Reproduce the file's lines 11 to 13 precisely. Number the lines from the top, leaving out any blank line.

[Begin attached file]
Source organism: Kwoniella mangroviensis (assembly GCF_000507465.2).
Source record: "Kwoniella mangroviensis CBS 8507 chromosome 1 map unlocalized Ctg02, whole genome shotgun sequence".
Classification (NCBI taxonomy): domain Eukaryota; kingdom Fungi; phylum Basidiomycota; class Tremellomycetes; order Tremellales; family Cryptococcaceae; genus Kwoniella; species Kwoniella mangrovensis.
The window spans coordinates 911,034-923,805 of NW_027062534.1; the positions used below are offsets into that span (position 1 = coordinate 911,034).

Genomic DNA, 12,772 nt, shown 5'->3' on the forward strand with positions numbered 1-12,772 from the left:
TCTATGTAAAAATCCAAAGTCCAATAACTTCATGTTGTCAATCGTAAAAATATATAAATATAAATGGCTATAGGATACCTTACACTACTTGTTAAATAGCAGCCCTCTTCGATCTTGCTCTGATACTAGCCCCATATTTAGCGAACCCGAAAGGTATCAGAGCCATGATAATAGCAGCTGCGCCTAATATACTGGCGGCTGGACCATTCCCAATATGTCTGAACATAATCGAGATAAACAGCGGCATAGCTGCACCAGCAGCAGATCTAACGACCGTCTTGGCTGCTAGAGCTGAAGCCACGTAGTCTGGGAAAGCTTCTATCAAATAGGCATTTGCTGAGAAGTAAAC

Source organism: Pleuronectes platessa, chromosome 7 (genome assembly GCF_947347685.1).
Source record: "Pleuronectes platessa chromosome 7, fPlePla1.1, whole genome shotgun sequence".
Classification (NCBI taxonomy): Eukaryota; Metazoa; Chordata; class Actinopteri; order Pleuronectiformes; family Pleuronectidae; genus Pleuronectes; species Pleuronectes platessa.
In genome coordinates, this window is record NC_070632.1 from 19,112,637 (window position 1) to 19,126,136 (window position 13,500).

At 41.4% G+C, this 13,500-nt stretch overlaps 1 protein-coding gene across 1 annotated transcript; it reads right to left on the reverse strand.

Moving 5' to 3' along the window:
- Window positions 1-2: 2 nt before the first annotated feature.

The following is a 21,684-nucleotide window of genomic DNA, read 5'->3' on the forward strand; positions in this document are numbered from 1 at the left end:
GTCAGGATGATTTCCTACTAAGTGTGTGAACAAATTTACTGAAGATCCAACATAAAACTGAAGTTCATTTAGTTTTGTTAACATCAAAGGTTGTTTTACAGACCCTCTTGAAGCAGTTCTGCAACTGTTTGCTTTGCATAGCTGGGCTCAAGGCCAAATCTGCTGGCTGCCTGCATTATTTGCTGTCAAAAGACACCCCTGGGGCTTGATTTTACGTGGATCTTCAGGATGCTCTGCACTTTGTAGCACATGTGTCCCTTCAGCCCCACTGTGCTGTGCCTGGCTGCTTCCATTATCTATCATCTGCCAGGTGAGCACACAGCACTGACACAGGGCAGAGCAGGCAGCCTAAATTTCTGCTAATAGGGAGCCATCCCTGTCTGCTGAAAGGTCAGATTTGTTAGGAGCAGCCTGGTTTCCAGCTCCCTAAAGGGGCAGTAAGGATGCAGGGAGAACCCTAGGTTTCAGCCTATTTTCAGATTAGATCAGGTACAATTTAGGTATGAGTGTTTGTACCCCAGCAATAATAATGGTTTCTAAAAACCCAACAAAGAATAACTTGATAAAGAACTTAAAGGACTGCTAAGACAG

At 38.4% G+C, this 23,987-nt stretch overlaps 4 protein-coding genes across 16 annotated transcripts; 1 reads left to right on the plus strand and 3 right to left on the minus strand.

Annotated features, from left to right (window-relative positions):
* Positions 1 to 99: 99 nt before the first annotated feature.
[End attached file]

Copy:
At 41.4% G+C, this 13,500-nt stretch overlaps 1 protein-coding gene across 1 annotated transcript; it reads right to left on the reverse strand.

Moving 5' to 3' along the window:
- Window positions 1-2: 2 nt before the first annotated feature.